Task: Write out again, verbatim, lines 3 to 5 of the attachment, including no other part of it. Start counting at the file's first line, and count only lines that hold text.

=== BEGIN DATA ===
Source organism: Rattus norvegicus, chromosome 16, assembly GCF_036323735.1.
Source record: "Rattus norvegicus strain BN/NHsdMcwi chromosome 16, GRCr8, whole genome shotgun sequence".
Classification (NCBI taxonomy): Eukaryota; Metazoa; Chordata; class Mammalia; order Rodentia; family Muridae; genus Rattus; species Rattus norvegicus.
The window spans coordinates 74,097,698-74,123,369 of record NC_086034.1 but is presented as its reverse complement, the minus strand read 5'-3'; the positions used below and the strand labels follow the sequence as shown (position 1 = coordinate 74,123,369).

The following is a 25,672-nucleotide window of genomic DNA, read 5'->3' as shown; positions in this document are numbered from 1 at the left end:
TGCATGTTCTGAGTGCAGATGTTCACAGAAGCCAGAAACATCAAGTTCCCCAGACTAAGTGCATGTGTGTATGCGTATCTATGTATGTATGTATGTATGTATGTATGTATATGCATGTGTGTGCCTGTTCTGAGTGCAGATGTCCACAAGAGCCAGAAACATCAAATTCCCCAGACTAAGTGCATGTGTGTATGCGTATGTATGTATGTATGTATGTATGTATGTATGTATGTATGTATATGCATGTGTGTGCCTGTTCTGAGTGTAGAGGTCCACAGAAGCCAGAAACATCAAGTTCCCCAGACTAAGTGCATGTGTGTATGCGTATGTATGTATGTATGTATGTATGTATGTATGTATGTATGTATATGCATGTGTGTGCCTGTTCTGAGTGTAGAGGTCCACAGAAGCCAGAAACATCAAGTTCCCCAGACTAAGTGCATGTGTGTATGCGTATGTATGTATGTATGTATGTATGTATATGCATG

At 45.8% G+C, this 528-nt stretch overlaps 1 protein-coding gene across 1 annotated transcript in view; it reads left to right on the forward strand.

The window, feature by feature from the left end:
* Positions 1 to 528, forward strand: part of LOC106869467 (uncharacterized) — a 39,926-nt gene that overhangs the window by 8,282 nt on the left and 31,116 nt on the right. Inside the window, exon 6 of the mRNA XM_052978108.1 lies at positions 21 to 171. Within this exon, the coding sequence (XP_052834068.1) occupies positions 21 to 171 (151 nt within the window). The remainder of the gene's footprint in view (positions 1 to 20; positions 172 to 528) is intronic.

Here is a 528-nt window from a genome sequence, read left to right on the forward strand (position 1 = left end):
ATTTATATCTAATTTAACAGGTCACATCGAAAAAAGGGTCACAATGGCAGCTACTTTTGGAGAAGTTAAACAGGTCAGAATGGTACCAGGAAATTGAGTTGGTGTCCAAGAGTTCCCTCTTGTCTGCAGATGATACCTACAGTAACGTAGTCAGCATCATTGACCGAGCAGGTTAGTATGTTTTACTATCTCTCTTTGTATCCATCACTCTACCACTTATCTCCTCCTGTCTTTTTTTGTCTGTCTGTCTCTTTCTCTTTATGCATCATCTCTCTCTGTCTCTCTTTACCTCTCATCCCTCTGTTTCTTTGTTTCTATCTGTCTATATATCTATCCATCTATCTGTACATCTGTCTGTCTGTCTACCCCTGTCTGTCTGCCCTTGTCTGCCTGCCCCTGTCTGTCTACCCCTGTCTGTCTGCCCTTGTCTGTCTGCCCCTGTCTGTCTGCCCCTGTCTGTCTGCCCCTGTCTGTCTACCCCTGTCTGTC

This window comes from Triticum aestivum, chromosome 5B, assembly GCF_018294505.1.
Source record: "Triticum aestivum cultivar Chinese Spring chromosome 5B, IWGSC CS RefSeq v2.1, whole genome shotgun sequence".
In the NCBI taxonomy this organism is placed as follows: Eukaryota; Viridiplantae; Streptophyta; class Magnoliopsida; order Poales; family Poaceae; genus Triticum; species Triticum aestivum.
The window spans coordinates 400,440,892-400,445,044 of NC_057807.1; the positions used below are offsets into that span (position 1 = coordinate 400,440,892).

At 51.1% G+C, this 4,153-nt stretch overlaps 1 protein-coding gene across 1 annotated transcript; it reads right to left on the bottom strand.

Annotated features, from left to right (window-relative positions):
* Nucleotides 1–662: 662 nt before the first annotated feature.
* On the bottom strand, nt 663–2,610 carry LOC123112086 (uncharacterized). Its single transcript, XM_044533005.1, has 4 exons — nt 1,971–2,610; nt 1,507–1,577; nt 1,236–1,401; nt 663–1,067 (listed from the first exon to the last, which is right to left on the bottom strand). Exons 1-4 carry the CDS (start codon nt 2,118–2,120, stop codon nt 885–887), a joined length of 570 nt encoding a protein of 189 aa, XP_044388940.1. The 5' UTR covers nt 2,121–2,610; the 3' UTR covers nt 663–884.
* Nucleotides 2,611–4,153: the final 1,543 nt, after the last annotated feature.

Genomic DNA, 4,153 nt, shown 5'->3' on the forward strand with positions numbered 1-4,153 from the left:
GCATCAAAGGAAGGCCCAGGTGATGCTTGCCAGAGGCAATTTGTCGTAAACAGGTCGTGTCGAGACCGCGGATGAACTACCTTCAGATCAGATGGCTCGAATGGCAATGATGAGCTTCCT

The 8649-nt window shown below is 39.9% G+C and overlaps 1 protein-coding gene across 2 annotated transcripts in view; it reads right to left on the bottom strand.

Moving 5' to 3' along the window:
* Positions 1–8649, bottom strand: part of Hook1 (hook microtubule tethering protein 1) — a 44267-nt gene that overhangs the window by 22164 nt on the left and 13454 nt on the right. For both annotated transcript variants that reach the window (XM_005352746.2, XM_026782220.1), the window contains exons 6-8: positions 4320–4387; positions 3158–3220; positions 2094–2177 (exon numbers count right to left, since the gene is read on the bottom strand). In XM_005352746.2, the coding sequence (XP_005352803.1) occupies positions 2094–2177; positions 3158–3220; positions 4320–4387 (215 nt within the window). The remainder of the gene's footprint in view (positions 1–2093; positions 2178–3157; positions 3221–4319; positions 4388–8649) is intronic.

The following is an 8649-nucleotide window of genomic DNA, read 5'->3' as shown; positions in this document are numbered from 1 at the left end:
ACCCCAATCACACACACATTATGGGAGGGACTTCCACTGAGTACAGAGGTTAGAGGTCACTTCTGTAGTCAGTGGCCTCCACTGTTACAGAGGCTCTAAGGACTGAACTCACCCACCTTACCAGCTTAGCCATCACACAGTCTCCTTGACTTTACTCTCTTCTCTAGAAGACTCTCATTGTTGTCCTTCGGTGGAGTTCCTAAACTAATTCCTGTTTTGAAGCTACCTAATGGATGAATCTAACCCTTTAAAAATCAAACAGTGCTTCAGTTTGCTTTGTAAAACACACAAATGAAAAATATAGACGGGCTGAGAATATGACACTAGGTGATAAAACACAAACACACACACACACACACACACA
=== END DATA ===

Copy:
Classification (NCBI taxonomy): Eukaryota; Metazoa; Chordata; class Mammalia; order Rodentia; family Muridae; genus Rattus; species Rattus norvegicus.
The window spans coordinates 74,097,698-74,123,369 of record NC_086034.1 but is presented as its reverse complement, the minus strand read 5'-3'; the positions used below and the strand labels follow the sequence as shown (position 1 = coordinate 74,123,369).

The following is a 25,672-nucleotide window of genomic DNA, read 5'->3' as shown; positions in this document are numbered from 1 at the left end: